Is Israel considering a prisoner exchange deal?

Position Assessment: Progress Center for Policies

After a month and a half of the war in Gaza, Israel finds itself in a predicament as a result of its own aggression. It is also evident that the war cabinet is moving towards a prisoner exchange deal, with internal divisions represented by Gantz and Eisenkot from the official camp and by Galant and army leaders. Netanyahu is yet undecided on his position. Washington maintains pressure on a humanitarian pause and the release of hostages through a partial exchange deal.

Two pressing factors may edge us closer to achieving a deal followed by truces: widespread public movements, centered around the families of Israeli hostages and prisoners in Gaza; and the accumulating Israeli cost on three integrated levels: human, military, and socio-economic. The army acknowledges the intensity of the battles despite the war not being on equal terms in any way. Estimates indicate that Israel may not be able to achieve its war aims with its own strength.

The voices of the families of Israeli hostages reveals a sense of despair and a lack of trust that the course of the war may lead to the return of their family members without a deal, reverting to the “all for all” strategy. They have become convinced that the army’s priorities and the military operation do not align with the priority of rescuing their relatives.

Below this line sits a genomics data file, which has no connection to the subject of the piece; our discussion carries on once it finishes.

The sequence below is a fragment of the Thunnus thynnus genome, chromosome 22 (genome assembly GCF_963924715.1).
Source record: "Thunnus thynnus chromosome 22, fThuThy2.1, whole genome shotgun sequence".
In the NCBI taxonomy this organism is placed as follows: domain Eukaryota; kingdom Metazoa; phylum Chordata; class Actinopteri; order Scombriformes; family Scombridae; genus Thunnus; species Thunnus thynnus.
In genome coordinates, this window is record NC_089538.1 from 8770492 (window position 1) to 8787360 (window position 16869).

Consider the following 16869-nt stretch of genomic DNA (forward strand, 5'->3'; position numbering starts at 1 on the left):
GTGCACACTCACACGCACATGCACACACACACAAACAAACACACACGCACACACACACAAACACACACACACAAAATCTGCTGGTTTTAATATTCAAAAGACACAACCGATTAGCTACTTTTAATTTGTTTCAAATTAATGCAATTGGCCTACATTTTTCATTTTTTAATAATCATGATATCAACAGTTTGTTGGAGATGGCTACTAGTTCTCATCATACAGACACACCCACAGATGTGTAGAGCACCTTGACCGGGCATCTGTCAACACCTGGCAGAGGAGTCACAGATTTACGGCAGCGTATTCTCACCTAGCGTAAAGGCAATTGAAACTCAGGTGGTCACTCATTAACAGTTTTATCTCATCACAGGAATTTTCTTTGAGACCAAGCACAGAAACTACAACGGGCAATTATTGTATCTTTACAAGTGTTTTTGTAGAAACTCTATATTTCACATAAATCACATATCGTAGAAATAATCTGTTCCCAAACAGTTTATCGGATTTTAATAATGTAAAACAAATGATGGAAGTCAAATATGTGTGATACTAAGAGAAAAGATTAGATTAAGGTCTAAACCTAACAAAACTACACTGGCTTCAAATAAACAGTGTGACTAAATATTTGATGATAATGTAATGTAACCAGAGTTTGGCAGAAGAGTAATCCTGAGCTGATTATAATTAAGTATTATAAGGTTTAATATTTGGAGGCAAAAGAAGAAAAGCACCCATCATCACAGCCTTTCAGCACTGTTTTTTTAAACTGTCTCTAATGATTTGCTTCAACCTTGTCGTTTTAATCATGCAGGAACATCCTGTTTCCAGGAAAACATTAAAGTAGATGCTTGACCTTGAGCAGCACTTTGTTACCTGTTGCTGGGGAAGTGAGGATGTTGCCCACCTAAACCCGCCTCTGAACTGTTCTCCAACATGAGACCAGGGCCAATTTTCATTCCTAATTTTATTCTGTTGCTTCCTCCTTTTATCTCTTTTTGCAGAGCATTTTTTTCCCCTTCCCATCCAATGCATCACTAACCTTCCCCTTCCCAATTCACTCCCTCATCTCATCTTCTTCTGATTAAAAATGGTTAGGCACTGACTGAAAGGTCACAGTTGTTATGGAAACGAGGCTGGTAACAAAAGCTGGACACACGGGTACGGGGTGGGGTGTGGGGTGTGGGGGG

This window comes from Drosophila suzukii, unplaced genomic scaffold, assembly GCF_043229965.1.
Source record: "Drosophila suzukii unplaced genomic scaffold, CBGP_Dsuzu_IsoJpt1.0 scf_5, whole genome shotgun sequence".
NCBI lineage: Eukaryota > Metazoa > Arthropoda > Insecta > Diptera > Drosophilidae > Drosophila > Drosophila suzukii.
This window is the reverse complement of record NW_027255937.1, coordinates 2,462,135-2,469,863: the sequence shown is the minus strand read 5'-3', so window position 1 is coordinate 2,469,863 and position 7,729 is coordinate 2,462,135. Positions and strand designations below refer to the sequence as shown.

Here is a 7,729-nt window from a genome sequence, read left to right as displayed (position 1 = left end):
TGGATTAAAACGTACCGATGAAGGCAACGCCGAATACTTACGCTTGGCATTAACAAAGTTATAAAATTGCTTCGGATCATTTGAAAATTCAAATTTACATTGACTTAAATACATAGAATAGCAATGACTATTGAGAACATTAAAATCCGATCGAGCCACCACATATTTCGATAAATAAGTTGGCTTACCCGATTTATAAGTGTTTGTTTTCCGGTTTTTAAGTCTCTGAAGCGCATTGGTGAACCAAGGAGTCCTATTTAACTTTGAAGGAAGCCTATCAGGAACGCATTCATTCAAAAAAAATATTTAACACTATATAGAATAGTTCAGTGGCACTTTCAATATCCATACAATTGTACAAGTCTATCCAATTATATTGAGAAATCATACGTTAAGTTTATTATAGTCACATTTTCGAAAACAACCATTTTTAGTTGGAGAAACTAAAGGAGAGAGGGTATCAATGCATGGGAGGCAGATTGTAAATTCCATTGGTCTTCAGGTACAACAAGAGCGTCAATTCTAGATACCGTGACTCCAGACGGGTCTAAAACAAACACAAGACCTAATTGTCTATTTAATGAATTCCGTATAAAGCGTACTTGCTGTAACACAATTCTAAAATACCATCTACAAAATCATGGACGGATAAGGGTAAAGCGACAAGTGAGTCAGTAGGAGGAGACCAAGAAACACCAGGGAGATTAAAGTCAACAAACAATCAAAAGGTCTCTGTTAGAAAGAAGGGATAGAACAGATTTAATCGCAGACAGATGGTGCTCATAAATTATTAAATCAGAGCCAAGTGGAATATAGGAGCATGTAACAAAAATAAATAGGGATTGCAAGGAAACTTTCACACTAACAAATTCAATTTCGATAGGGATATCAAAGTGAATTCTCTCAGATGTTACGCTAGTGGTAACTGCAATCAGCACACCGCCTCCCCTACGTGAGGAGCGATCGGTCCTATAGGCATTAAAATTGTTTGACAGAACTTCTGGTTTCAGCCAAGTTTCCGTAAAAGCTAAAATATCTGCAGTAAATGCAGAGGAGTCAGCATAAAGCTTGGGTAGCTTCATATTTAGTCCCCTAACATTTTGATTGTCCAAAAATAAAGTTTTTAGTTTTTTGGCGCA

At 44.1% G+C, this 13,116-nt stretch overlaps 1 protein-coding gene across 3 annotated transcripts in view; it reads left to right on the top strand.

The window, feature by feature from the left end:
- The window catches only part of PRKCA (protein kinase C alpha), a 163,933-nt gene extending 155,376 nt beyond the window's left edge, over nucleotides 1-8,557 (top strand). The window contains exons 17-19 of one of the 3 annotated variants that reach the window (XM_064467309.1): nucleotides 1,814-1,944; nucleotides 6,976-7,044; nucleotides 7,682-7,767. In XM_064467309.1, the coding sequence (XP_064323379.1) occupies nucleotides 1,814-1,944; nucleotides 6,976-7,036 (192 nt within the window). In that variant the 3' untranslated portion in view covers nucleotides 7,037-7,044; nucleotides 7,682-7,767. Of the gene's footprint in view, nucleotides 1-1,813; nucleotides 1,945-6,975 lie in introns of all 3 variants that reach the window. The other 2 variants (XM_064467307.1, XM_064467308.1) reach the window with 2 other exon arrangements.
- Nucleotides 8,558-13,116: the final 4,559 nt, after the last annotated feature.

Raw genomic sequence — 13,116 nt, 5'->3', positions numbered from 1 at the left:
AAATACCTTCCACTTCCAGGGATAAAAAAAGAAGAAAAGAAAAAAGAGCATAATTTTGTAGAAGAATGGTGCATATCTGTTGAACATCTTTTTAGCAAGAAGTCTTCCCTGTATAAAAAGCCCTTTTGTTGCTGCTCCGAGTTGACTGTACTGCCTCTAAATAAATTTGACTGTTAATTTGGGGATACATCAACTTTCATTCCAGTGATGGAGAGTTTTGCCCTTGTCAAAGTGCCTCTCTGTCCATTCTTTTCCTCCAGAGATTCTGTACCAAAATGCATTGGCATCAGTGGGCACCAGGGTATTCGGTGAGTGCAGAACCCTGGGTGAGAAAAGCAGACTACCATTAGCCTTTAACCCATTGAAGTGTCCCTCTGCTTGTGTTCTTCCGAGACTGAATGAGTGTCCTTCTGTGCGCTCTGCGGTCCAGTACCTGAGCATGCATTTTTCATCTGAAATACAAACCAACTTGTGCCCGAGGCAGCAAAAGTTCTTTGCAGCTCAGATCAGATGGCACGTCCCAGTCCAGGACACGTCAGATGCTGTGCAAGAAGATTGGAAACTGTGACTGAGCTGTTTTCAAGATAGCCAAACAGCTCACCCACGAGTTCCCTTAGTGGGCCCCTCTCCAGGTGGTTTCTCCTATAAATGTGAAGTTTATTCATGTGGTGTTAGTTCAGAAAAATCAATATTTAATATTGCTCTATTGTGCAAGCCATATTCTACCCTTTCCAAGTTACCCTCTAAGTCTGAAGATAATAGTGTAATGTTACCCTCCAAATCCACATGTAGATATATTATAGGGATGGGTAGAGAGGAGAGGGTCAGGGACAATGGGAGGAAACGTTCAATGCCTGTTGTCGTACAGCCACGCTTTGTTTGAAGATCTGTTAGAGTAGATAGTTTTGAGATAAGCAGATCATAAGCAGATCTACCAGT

There are three governmental frameworks: the temporary war cabinet, the full cabinet (the Ministerial Committee on Security and Political Affairs), and the government as a whole. Power balances vary significantly within each framework.

• Israeli indifference to the humanitarian disaster in Gaza.
• The more losses the army incurs, the more it seeks additional force, escalating the social and economic burden.
• The erosion of trust in the Israeli public regarding the army’s narrative.
• Growing conflicts within the political and security forces.
• The possibility of deepening internal divisions in the coalition government.

• A partial exchange deal for a temporary truce and humanitarian aid to Gaza is crucial in the course of the war, but is seen politically as a victory for Hamas and a failure to achieve the war aims.
• The government cannot evade a deal, despite the entrenching of Israeli divisions.
• Netanyahu’s political fate in Israel is uncertain, and his exit from the political scene does not necessarily mean the end of the war.

Leave A Reply

Your email address will not be published.